On Patriotism and Populism

There was a moment there in November of 2008 when I actually thought that this country may have turned a very serious corner. How could I not have felt something like that? After eight painful years of George W. Bush’s failures and the election of Barack Obama to the White House, what other feeling was there for a young man who had spent so much time while living in Europe feeling ashamed of the actions of his home country? I stuck up for America as best I could, pointing out a number of Europe’s failures and how easy it was to judge those in action while sitting safely on the sidelines, but there were many, many times when there was little else I could do other than fall silent, nod, and wait for the discussion to take a turn away from the role America was playing in the world at the time.

The very fact that I used the word “ashamed” in the same paragraph as I mention America pigeonholes me as an anti-American socialist sympathizer (or worse) for a number of this nation’s “patriots.” And so be it. I don’t take lightly to having the definition of what it means to be American shoved down my throat. Neither does John Avlon, who takes a scathing look at the choice of 19 April — allegedly chosen to coincide with “the 235th anniversary of the Battle of Lexington and Concord, celebrated as Patriot’s Day in Massachusetts and Maine” — for the Second Amendment rallies held today in his article “Today’s Holiday of Hate.” The highlight of Avlon’s article comes in a quote from the Kari Watkins of the Oklahoma City National Memorial and Museum: “We can get to a middle ground but we can’t do that with the extreme left or right—we’ve got to live in the middle… We have just about knocked ourselves off that axis and we are in a very dangerous position in terms of the mood of the country.”

Another article I stumbled upon was Peter Beinart’s “The Tea Party’s Phony Populism,” a work that caustically demolishes the idea that the Tea Party is a movement based on “standing up for the little guy.” In a particularly strong portion of the article, Beinart writes that “[the Tea Party are] today’s version of the California suburbanites who rose up against their property tax bills in the late 1970s rather than pay for decent schools for the Golden State’s black and Hispanic kids. They’re the second coming of what Robert Kuttner called ‘the revolt of the haves.'”

It’s shocking — both in frightening and darkly comical ways — that words like “patriot” and “populism” are so poorly thrown about in today’s political and media landscapes. It’s enough to make one wonder if Wittgenstein indeed had it right — if we knew exactly how to express ourselves, perhaps we wouldn’t have so many problems. I wish this country, after pouring millions upon millions of dollars into Wars on Terror and Drugs, would start funding a War on Ignorance. We grow up in this country with our morals riding on the backs of figures like David, who cleverly and bravely took down Goliath despite the seemingly unfair advantage the latter had with regards to strength and size. It’s the archetypal “little guy” story, one that has been oft cited in many newspaper articles and repeated and recycled in countless works of fiction. Yet America is stumbling ever so close to being little better than Goliath — all size and strength, no wits. Is that really the story we want to tell, to be a part of?

8 Responses to “On Patriotism and Populism”
  1. hoboduke says:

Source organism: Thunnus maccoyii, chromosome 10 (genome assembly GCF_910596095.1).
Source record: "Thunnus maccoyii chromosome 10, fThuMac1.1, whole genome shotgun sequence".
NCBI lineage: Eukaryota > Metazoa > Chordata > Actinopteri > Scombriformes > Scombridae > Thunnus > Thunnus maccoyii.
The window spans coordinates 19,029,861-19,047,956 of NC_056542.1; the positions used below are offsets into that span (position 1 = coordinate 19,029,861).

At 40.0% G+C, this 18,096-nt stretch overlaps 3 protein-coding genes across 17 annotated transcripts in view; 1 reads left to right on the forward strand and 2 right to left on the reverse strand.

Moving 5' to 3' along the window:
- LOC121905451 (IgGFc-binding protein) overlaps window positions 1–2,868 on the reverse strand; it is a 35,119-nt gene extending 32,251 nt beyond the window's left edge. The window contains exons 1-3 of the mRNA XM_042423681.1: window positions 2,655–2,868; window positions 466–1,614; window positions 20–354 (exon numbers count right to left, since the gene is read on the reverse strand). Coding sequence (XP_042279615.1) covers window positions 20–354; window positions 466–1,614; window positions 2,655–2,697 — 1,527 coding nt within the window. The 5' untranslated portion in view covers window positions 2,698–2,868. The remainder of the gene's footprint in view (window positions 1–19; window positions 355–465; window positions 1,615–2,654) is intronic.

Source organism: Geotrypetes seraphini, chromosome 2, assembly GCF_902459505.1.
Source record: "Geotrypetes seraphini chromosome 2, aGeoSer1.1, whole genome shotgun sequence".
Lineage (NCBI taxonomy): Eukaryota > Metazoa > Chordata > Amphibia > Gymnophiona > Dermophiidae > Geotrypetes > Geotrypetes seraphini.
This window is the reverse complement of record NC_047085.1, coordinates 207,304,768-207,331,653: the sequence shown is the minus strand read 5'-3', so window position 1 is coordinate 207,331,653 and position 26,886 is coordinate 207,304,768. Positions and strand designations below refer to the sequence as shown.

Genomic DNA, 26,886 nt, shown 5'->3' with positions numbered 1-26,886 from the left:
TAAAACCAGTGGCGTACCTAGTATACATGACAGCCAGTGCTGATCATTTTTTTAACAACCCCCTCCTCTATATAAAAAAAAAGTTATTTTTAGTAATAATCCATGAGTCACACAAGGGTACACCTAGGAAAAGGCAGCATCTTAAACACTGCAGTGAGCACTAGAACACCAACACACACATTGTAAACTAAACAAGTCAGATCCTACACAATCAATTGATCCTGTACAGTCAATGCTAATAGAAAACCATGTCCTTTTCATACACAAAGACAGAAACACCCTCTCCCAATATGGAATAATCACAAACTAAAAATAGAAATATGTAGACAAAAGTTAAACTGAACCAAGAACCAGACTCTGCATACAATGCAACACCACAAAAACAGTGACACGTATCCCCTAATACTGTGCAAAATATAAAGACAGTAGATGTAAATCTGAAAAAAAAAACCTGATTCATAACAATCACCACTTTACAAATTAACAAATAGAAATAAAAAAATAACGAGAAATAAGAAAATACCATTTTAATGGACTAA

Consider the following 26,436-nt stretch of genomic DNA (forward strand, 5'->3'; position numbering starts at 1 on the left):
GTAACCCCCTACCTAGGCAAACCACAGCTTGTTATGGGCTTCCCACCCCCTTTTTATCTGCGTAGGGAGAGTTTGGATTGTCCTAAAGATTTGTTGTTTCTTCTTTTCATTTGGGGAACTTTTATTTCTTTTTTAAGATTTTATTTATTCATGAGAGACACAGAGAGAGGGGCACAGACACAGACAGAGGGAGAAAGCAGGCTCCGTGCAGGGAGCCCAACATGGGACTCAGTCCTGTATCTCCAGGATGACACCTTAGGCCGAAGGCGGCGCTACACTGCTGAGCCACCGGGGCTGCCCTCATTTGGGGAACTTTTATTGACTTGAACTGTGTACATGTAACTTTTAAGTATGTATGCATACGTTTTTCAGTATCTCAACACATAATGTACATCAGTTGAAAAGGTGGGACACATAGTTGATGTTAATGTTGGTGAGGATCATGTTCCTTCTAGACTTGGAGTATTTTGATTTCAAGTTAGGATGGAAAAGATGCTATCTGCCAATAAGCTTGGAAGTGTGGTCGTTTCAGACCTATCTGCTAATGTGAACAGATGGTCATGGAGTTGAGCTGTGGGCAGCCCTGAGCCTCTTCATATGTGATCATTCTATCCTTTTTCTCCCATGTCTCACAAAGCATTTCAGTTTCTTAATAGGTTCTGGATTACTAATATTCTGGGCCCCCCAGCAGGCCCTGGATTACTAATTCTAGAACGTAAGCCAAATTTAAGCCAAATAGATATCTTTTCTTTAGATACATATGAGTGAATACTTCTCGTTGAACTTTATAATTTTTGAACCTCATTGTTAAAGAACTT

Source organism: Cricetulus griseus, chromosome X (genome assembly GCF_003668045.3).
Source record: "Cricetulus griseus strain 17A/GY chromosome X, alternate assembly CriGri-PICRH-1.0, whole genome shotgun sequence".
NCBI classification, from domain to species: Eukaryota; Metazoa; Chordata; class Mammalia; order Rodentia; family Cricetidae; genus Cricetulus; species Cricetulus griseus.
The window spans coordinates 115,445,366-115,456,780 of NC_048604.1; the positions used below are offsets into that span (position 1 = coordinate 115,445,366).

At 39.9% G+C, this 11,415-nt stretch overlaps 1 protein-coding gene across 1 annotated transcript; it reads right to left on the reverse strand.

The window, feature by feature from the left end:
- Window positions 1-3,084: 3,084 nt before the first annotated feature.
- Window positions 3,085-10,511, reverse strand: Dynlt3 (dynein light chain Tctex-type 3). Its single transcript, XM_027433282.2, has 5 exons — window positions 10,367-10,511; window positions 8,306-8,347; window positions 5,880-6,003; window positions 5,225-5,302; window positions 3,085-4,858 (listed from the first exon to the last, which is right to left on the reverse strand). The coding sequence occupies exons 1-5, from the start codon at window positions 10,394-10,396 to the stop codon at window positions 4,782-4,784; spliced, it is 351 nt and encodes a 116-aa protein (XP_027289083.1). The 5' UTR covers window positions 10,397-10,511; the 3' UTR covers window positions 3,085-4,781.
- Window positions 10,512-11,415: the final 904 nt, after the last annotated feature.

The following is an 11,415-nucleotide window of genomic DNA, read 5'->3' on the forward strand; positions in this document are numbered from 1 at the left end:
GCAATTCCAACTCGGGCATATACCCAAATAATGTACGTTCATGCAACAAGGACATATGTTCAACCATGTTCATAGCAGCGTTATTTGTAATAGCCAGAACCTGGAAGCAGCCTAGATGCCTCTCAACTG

What is the perfect, ideal country? The country that embraces outcasts, allows them equal access to services and rights even if illegal immigrants? The country that tries to protect those in harm’s way eithery by natural disaster or genocide? Let me know if you can name a few countries. I don’t have to defend USA as perfect. Our people willingly sacrifice to help, and don’t need social mandates to be fair. Laws protect us, but yes we are a nation of criminals and law breakers as well. All the immigrants came as religious outcasts, trouble makers, and on death lists like my father fleeing the Russian utopia death camps.

    • larsgarvey says:

      As I said to many of my English and Swedish friends, the brightest lights often cast the longest shadows. With friends and family who work at the Red Cross, WHO, FEMA, and DHS, I get to hear daily about the good America does. If my tone suggested that I dislike or have lost faith in this country, then I worded myself poorly. I worry, sometimes quite a bit, but I am damn glad to be waking up in this country every morning.

      That said, there are issues this country needs to recognize, confront, and overcome — and I am not speaking only of fringe groups on the far-right, but groups on the far-left as well. Extremism is a serious issue, especially when these extremists claim to embody the best and/or founding traits of a nation.

      The Obama administration seems to have fueled a rise in extremism, on both the left and right. Unsurprisingly, with a liberal in office, the most vocal (or the most widely covered) of these groups are on the right. My worry is that too many Americans are looking for reasons why there can’t be any middle ground instead of looking for ways we can compromise, learn, work together, and move forward.

      I hope that one day we get back to a place where Americans across the political spectrum can debate, argue, and be bettered for having done so — there are a plethora of ideas and solutions that are dismissed solely because they carry with them the title “liberal,” “conservative,” “Republican,” or “Democrat.” There used to be a saying, “To be able to disagree without being disagreeable.” That’s what I hope we can return to. One of my largest concerns is that with groups like the Tea Party on the right and numerous comments and dismissive political motions from politicians on the left, we’re going to watch the country split along ever growing ideological fault lines. This country does pretty alright — at least in hindsight — when we (are sometimes forced to) work together: look at the Clinton administration.

  2. b.crusherman says:

    “Ashamed” appears to be the definition of being an American that you gave yourself. No matter how (from the left or the right) you look at the United States it is still the greatest nation God ever gave man, and as you also noted in your reply, you are glad to wake up in this country every morning. Being the imperfect nation is what has made the US great. Trying to be everything for everybody will be our downfall. The Tea Party movement is the push against this governments rush to do everything for everybody. If 47% of the population don’t pay Federal Income Tax, at some point the other 53% may get a bit miffed. When government becomes owner or part owner in business, it has stepped out way beyond it’s intended function, folks will get miffed. If our leaders apologize for every miss deed we have ever done, some of us will get pissed.